Seen Reading interviews WordFest attendee Marielle La Rue

Hi, all! It’s Julie Wilson, author of Seen Reading, and throughout WordFest 2012, I’ll be checking in with festival attendees. I’ll ask each one the same questions and together we’ll see just how varied the responses will be.

Next up, Marielle La Rue. I grabbed Marielle after she—plug alert!—bought my book, Seen Reading. It was after the session “How Should a Writer Be,” and we had a brief chat about fear in putting your work out there. I thought, Kindred spirit. Come, let me interview you.

Glad I did!

Julie Wilson: Who are/were you looking forward to seeing at WordFest 2012?

Marielle La Rue: I’m bad at knowing authors, so it was great to come to this today—”How a Writer Should Be” (with Susan Swan, Joe Meno and me, Julie Wilson)—because I discovered three new authors I knew nothing about . . . because it’s hard, when you go to Chapters and all they have are the “big names,” and you’re spending your money on what? You don’t know.

JW: That’s a really relevant point, that a reader knows nothing going into a book other than word of mouth, so why not take a chance on something or someone you’ve never heard of before? And how is that placement any guarantee that it’s going to better, or what was best choice for the individual reader?

MLR: Exactly. You don’t know.

JW: Do you have a favourite book of the last year or recent years?

MLR: I read a book, a graphic novel, Funhouse: A Family Tragicomic, by Alison Bechdel. It’s her coming out story. It was amazing. I loved it. I had to read it for a narrative class, but I found it inspiring, not only in that she told her own story—write what you know—but that she chose a different way of telling it, through the graphic medium, and drew the narrative herself.

JW: And do you have a favourite book of all-time?

MLR: Uh . . . nooo . . . Well. Jonathan Livingston Seagull, written by Richard Bach. My dad gave it to me when I was a kid.

JW: Why did your dad give it to you?

MLR: You know, I was at camp. He sent it through the mail. I was probably twelve-years-old. I think he thought, It’s time. It was time for me to read that book.

JW: What did you love about it? Do you even remember? I ask because the more I ask people this question, the more it seems people can identify the book, but not remember the experience of reading it. In this case, do you think it had anything to do with the fact that your dad sent it to you?

MLR: Maybe, but I think I picked it up later—because I was twelve-years-old and wall all, like, I don’t understand. Great, thanks, dad!—but I picked it up again later and realized, Oh, it’s a beautiful story about being yourself, and I felt that it was important, something that everyone should learn.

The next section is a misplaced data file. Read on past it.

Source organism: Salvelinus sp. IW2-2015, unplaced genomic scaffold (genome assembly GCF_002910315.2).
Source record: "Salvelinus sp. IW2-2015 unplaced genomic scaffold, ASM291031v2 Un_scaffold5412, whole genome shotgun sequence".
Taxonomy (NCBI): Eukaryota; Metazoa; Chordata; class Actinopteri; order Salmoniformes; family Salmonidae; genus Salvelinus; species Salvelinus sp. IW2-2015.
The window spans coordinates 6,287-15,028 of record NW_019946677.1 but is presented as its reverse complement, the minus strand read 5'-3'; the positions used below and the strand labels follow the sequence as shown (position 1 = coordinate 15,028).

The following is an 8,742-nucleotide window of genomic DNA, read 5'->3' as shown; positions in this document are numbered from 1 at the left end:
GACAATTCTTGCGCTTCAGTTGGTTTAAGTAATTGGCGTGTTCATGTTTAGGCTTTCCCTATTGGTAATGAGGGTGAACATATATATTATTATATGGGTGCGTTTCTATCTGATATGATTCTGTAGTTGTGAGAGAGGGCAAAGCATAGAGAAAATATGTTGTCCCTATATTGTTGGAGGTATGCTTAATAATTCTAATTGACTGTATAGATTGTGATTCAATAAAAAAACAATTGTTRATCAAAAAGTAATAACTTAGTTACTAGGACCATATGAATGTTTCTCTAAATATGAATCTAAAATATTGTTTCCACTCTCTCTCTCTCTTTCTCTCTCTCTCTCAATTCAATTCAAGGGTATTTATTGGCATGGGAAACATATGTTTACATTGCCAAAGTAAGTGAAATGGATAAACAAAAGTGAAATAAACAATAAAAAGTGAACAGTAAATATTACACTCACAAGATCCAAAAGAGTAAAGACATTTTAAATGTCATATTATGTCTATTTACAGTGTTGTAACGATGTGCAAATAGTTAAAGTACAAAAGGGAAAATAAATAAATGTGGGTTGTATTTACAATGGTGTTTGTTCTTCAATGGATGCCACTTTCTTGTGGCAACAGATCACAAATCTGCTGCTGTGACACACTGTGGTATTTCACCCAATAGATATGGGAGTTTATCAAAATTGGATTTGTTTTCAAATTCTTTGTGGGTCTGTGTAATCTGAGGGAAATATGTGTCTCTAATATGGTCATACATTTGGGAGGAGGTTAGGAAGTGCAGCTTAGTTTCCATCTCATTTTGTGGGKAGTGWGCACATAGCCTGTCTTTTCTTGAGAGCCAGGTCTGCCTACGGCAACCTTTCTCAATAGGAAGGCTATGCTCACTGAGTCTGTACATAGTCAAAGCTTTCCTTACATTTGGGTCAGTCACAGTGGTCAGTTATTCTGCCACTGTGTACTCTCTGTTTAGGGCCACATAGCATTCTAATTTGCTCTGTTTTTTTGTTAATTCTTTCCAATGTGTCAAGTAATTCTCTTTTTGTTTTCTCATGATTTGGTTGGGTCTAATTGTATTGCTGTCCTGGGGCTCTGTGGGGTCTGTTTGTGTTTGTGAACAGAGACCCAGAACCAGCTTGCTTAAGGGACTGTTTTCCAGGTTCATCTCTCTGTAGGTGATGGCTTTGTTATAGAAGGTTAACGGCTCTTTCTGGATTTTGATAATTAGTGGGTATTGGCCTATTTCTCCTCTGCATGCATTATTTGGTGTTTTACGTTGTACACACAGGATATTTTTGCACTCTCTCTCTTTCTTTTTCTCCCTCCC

JW: That sounds like a common theme, between Funhouse and this, to be yourself.

MLR: It is. It’s hard to be yourself! A lot of people struggle with it, and it’s not something enough people are told, especially now, with media telling you who you should be.

JW: Last question. You wake up on a desert island. You’re not going to a desert island. You wake up there. There’s a bag beside you, and in it there’s a book. What’s the book?

MLR: [no hesitation] Into the Wild, by Jon Krakauer. That could be my second favourite book of all-time. I got it in a trade on a train trip around Europe for three months. I got rid of some horrible novel, and I’ve never let it go. I just think it’s a good adventure. It’s a real adventure.

JW: Have you read it multiple times?

MLR: Multiple times, and I refuse to see the movie.

JW: Because . . .

MLR: I don’t want what I think it is to be ruined by someone else deciding what it is.

JW: So, we have three books that all have to do with being yourself, or the adventure, certainly, of being yourself.

MLR: I just learned so much about myself!


To follow along with my reader sightings, and to contribute your own—no matter where you live—use the hashtag #seenreading.

If you’re joining us at WordFest 2012, be sure to also include the hashtag #wordfest2012.

And if you see me wandering about, please do say hello. I’d love to know what you’re reading!


Julie Wilson is The Book Madam (@bookmadam), a publishing professional who splits her time between Toronto and San Diego.

She’s an active reader ambassador, coach, and conduit, and creator/author of Seen ReadingFreehand Books & HarperCollins (ebook)—a collection of microfictions written in response to people who read in public. (WordFest’s festival bookseller, Pages on Kensington, also has copies on hand, along with some keen magnetic Seen Reading bookmarks. Stop on by!)

Follow Julie as The Literary Voyeur at @seenreading.

Visit her online homes at and

Julie appears at WordFest 2012 at the following events:

Name Your Sources
Wednesday, October 10, 2012
5-6:30 p.m.
Vertigo Theatre Centre, Studio
with Deni Y. Bechard, Russell Wangersky and Rachel Wyatt

How Should a Writer Be?
Saturday, October 13, 2012
1:30-2:30 p.m.
The Banff Centre
with Joe Meno and Susan Swan


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